This candidate, Lisa Schum Kahalley, PhD, is an Assistant Professor in the Section of Psychology, Department of Pediatrics, at Baylor College of Medicine, with a secondary appointment in the Texas Children's Cancer Center. The proposed career development award outlines critical mentoring, training, and research experiences to prepare Dr. Kahalley for an independent research program in neurocognitive late effects research. The mentoring committee supporting this application consists of experienced researchers and clinicians in pediatric neuropsychology (Doug Ris, PhD), neuro-oncology (Fatih Okcu, MD, Murali Chintagumpala, MD), and longitudinal statistics (Paras Mehta, PhD). They will oversee this candidate's specialized training in neuropsychology, longitudinal research methods, and scientific writing and grantsmanship to prepare her to transition into neurocognitive outcome research and research independence. The proposed research plan will provide applied experience in these specific areas of focus. Brain tumor survivors are at risk for lasting treatment-related cognitive impairment. Interest in the use of proton beam radiation therapy (PBRT) for treatment of pediatric brain tumor continues to grow as many believe this technique could improve survival rates while also preserving quality of life outcomes. Many herald the clinical potential of PBRT to spare cognitive functioning by minimizing damage to healthy brain tissue without sacrificing disease control. Still, there are no published reports to date of cognitive outcomes following PBRT for pediatric brain tumor. This proposal includes two studies, one cross-sectional and one longitudinal, designed to maximize the empirical yield for this 5-year funding period. Study 1 is a prospective, longitudinal examination of neurocognitive outcomes and changes over time among patients treated for pediatric brain tumors with PBRT versus surgery alone. Study 2 is a cross-sectional comparison of neurocognitive outcomes between survivors of pediatric brain tumor previously treated with PBRT versus conventional radiation therapy. This proposal is consistent with NCI's strategic objectives to improve the quality of life for cancer survivors, promote safe and equitable cancer care, and foster informed decision making. Results will have clinical value, providing a timely initial report of neurocognitive functioning and comparison between treatment modalities that will be a notable addition to the sparse existent literature in PBRT late effects. Remarkable advantages of this research environment will facilitate the successful execution of these studies. In particular, Texas Children's Cancer Center has one of the largest pediatric neuro-oncology programs in the country with access to one of the few proton therapy centers in the US currently open for the treatment of pediatric brain tumor.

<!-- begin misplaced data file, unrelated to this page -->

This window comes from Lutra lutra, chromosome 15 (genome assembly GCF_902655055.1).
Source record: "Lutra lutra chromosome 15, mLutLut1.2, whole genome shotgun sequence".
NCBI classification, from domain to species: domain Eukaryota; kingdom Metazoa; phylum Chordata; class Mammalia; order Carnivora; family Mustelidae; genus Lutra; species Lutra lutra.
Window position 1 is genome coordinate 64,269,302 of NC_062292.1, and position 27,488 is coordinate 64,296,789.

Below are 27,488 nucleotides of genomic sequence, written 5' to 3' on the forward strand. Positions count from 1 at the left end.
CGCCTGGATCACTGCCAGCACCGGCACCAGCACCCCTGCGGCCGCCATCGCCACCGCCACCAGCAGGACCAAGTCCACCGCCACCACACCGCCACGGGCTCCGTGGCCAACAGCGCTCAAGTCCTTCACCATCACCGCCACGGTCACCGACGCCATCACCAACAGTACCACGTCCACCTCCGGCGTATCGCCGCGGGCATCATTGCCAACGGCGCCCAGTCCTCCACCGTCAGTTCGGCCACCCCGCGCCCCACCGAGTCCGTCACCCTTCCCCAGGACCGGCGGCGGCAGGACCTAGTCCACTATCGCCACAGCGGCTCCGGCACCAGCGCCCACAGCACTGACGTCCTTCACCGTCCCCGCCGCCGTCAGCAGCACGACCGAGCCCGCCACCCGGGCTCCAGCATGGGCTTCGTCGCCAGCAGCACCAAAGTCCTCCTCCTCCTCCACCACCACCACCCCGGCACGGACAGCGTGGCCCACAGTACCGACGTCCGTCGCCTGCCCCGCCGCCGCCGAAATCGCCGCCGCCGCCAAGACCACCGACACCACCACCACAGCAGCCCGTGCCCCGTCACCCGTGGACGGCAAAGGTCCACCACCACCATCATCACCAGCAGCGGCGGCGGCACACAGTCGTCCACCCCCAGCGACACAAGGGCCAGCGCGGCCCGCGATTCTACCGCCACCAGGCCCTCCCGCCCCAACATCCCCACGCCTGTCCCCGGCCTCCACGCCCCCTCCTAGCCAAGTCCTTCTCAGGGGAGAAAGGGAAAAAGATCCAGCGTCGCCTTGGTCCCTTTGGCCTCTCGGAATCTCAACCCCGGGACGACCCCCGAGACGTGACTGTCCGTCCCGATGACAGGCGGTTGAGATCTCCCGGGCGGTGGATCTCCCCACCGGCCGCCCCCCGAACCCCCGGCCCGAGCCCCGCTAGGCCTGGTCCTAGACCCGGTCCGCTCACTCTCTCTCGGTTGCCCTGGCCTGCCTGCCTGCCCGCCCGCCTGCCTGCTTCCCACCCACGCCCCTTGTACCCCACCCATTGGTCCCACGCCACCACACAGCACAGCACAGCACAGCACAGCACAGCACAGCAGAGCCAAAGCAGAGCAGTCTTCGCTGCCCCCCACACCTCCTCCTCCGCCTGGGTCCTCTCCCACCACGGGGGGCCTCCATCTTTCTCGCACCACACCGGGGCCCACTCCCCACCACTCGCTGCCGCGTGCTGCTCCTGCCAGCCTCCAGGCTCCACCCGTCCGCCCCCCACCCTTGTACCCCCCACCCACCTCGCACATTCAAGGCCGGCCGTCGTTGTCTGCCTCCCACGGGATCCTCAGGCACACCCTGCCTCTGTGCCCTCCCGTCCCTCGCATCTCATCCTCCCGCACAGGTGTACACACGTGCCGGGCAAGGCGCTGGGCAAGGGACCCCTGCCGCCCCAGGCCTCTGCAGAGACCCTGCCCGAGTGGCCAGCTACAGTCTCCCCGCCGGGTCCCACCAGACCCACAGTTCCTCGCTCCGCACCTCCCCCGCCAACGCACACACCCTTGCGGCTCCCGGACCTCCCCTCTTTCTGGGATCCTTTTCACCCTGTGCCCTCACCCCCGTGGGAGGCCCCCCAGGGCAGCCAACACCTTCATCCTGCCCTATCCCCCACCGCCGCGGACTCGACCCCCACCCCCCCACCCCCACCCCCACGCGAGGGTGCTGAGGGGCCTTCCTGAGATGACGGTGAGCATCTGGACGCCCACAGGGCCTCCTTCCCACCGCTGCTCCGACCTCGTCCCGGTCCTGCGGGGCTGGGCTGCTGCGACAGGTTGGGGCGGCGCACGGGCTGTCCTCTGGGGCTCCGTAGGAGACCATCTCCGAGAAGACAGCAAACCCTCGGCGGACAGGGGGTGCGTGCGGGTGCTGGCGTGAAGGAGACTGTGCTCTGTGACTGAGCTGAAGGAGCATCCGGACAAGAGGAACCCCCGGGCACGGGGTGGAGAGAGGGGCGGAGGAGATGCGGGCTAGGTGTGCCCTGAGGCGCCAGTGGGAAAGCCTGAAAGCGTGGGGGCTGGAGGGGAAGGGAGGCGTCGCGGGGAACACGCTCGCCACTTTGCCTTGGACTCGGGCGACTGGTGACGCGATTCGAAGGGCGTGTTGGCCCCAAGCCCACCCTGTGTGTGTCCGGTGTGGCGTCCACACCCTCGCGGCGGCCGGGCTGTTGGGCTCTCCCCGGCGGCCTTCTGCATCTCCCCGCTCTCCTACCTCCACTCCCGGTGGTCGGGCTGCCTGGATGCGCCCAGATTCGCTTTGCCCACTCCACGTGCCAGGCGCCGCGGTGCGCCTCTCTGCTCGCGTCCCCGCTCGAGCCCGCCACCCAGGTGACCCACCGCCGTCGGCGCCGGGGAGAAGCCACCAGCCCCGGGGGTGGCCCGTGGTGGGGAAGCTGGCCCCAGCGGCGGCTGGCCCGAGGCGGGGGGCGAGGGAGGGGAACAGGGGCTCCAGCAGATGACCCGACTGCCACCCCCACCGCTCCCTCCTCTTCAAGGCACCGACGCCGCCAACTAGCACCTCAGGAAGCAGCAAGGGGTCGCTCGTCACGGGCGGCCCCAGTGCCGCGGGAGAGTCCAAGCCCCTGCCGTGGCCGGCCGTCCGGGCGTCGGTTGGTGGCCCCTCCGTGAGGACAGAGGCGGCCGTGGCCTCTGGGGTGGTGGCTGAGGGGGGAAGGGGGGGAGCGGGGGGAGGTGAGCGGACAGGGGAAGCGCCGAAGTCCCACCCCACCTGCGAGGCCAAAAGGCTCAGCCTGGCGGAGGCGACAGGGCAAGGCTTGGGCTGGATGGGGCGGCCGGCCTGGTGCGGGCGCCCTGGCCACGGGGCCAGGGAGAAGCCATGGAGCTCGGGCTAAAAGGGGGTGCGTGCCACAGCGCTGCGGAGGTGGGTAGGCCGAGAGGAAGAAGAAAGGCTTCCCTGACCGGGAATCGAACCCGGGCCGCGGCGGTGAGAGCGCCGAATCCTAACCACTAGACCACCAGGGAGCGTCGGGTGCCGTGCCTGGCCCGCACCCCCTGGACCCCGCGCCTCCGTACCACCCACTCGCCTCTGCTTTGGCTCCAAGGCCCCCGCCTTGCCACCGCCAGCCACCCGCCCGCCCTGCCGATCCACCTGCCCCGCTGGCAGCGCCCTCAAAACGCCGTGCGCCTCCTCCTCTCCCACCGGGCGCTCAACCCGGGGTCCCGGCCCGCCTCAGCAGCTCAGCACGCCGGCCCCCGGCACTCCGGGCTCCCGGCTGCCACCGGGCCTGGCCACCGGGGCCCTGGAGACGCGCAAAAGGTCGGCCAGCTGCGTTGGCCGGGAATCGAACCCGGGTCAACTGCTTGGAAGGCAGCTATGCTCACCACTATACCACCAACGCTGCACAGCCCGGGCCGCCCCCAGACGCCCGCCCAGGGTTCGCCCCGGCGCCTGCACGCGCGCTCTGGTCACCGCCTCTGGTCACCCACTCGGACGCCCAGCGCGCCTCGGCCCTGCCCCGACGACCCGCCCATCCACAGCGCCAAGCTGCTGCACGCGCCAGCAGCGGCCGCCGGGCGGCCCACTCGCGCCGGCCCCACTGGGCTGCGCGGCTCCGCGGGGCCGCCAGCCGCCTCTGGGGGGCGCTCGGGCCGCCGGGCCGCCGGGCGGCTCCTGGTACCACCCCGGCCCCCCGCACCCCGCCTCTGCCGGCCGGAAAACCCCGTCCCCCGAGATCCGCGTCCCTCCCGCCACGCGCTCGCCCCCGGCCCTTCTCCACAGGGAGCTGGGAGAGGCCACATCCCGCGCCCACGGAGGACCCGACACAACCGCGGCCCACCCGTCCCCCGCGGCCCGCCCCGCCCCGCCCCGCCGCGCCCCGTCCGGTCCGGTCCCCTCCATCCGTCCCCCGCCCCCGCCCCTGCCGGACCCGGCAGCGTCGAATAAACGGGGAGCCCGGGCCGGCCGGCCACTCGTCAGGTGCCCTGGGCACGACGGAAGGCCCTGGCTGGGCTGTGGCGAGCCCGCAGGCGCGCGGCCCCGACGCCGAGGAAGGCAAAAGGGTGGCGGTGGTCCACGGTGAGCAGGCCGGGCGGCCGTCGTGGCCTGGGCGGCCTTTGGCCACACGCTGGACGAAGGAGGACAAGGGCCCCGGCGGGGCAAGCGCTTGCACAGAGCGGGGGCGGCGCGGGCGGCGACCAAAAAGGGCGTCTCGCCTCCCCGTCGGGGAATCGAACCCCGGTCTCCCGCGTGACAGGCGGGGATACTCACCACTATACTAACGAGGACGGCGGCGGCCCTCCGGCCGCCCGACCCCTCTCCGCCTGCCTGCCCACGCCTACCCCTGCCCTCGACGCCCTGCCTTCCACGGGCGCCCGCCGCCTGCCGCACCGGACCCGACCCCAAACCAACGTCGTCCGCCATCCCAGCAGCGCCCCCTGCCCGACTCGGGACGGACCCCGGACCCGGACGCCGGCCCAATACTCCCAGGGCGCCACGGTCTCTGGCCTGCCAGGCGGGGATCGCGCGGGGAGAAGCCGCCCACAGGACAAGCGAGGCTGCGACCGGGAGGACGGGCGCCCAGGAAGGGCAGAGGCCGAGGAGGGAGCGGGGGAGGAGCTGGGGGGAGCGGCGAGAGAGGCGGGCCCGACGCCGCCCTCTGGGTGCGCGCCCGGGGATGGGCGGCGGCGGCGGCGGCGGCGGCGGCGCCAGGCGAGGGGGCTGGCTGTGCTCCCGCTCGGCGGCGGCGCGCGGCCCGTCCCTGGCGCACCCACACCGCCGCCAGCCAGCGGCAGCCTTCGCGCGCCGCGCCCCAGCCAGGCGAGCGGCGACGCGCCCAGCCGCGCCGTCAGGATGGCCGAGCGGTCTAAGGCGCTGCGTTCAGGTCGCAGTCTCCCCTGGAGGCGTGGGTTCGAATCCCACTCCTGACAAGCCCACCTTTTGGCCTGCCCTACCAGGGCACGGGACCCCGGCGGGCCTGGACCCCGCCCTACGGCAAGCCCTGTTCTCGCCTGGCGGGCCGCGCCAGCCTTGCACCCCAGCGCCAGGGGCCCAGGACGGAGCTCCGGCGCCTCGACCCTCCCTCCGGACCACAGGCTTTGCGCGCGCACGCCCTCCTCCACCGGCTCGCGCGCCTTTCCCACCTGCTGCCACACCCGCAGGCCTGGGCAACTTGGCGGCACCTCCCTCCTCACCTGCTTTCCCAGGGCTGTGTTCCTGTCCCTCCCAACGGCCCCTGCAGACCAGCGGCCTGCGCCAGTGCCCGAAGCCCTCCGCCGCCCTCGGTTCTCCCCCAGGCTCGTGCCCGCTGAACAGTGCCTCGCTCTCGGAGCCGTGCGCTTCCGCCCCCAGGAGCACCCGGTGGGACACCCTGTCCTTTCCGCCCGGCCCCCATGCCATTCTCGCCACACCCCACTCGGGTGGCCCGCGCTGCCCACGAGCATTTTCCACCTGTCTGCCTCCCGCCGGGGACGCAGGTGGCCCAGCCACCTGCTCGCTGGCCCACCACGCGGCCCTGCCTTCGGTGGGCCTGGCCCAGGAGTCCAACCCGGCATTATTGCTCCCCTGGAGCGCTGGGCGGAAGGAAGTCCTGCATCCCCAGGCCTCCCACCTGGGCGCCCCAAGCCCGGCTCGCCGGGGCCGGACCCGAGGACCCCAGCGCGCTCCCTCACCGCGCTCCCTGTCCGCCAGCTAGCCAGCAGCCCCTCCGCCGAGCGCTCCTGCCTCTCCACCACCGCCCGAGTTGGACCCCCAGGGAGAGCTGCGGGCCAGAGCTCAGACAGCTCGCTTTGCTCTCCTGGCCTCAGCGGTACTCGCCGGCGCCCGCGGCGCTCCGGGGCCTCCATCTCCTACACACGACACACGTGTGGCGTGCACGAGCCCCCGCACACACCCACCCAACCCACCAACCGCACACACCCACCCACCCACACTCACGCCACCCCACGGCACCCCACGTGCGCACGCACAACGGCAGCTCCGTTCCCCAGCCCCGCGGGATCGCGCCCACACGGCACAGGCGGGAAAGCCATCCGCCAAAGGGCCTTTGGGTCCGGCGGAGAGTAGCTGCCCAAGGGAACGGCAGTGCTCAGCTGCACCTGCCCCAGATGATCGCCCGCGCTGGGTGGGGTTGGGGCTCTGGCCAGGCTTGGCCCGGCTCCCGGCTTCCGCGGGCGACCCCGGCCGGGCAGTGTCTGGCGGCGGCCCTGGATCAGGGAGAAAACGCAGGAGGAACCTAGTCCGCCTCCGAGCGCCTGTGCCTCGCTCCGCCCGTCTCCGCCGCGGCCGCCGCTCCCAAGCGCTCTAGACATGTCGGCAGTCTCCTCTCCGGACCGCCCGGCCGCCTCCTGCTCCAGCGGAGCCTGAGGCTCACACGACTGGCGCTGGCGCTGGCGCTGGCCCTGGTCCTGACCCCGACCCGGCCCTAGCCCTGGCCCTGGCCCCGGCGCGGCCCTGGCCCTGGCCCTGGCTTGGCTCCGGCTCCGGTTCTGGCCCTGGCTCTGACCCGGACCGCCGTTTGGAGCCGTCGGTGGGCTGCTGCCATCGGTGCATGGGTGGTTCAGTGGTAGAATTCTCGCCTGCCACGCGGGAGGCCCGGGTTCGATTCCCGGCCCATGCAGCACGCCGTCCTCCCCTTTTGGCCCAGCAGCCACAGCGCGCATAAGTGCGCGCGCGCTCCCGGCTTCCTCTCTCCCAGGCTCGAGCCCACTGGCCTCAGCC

Many consider proton beam radiation therapy (PBRT) to be a promising treatment for children suffering from brain tumors as it may preserve cognitive functioning without sacrificing disease control. Currently, there are no published reports of cognitive outcomes for patients treated for pediatric brain tumor with this technology. Ultimately, this line of research is intended to: 1) help physicians and families better understand the effect of PBRT on cognitive functioning to inform treatment decisions, 2) drive intervention development targeted to the cognitive domains found vulnerable to PBRT, and 3) provide functional outcome data to be used toward justifying or reconciling the high cost and access limitations currently associated with PBRT.
|Bishop, Andrew J; Greenfield, Brad; Mahajan, Anita et al. (2014) Proton beam therapy versus conformal photon radiation therapy for childhood craniopharyngioma: multi-institutional analysis of outcomes, cyst dynamics, and toxicity. Int J Radiat Oncol Biol Phys 90:354-61|
|Hansen, Jennifer A; Stancel, Heather H; Klesges, Lisa M et al. (2014) Eating behavior and BMI in adolescent survivors of brain tumor and acute lymphoblastic leukemia. J Pediatr Oncol Nurs 31:41-50|
|Winter, Amanda L; Conklin, Heather M; Tyc, Vida L et al. (2014) Executive function late effects in survivors of pediatric brain tumors and acute lymphoblastic leukemia. J Clin Exp Neuropsychol 36:818-30|